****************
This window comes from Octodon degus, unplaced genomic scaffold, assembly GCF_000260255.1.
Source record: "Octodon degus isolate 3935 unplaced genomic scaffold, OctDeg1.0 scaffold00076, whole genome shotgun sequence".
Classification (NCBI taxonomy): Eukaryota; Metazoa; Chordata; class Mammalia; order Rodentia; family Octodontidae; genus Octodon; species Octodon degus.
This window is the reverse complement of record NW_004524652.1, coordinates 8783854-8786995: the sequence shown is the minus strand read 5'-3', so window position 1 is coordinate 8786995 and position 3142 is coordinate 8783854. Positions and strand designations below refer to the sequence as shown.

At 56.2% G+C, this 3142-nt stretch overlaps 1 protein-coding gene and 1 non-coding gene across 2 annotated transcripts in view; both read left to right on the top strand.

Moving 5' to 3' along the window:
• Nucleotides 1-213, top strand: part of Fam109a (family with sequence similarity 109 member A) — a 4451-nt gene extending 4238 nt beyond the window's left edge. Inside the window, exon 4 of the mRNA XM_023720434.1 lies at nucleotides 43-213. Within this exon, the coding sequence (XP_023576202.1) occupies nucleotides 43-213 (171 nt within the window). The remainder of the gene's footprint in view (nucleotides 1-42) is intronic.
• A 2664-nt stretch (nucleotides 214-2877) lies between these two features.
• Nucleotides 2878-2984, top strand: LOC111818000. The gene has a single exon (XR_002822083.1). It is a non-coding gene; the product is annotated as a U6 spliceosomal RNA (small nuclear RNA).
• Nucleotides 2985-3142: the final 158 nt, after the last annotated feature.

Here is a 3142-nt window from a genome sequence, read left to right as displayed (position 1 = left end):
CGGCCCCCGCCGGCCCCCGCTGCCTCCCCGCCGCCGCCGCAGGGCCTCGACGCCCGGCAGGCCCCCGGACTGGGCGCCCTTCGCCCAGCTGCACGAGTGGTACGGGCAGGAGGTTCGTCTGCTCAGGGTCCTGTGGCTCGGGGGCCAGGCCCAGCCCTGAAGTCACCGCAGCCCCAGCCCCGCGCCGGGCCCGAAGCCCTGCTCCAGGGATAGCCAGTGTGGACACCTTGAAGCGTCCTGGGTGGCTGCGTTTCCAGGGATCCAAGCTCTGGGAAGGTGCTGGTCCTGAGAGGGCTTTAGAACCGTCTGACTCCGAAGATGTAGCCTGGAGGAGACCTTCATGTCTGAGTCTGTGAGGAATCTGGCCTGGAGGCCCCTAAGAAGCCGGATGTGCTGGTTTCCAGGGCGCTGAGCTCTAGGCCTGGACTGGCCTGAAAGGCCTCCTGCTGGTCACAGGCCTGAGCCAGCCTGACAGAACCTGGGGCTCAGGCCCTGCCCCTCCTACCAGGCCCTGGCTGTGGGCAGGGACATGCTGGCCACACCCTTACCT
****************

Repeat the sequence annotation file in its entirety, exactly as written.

This window comes from Octodon degus, unplaced genomic scaffold, assembly GCF_000260255.1.
Source record: "Octodon degus isolate 3935 unplaced genomic scaffold, OctDeg1.0 scaffold00076, whole genome shotgun sequence".
Classification (NCBI taxonomy): Eukaryota; Metazoa; Chordata; class Mammalia; order Rodentia; family Octodontidae; genus Octodon; species Octodon degus.
This window is the reverse complement of record NW_004524652.1, coordinates 8783854-8786995: the sequence shown is the minus strand read 5'-3', so window position 1 is coordinate 8786995 and position 3142 is coordinate 8783854. Positions and strand designations below refer to the sequence as shown.

At 56.2% G+C, this 3142-nt stretch overlaps 1 protein-coding gene and 1 non-coding gene across 2 annotated transcripts in view; both read left to right on the top strand.

Moving 5' to 3' along the window:
• Nucleotides 1-213, top strand: part of Fam109a (family with sequence similarity 109 member A) — a 4451-nt gene extending 4238 nt beyond the window's left edge. Inside the window, exon 4 of the mRNA XM_023720434.1 lies at nucleotides 43-213. Within this exon, the coding sequence (XP_023576202.1) occupies nucleotides 43-213 (171 nt within the window). The remainder of the gene's footprint in view (nucleotides 1-42) is intronic.
• A 2664-nt stretch (nucleotides 214-2877) lies between these two features.
• Nucleotides 2878-2984, top strand: LOC111818000. The gene has a single exon (XR_002822083.1). It is a non-coding gene; the product is annotated as a U6 spliceosomal RNA (small nuclear RNA).
• Nucleotides 2985-3142: the final 158 nt, after the last annotated feature.

Here is a 3142-nt window from a genome sequence, read left to right as displayed (position 1 = left end):
CGGCCCCCGCCGGCCCCCGCTGCCTCCCCGCCGCCGCCGCAGGGCCTCGACGCCCGGCAGGCCCCCGGACTGGGCGCCCTTCGCCCAGCTGCACGAGTGGTACGGGCAGGAGGTTCGTCTGCTCAGGGTCCTGTGGCTCGGGGGCCAGGCCCAGCCCTGAAGTCACCGCAGCCCCAGCCCCGCGCCGGGCCCGAAGCCCTGCTCCAGGGATAGCCAGTGTGGACACCTTGAAGCGTCCTGGGTGGCTGCGTTTCCAGGGATCCAAGCTCTGGGAAGGTGCTGGTCCTGAGAGGGCTTTAGAACCGTCTGACTCCGAAGATGTAGCCTGGAGGAGACCTTCATGTCTGAGTCTGTGAGGAATCTGGCCTGGAGGCCCCTAAGAAGCCGGATGTGCTGGTTTCCAGGGCGCTGAGCTCTAGGCCTGGACTGGCCTGAAAGGCCTCCTGCTGGTCACAGGCCTGAGCCAGCCTGACAGAACCTGGGGCTCAGGCCCTGCCCCTCCTACCAGGCCCTGGCTGTGGGCAGGGACATGCTGGCCACACCCTTACCT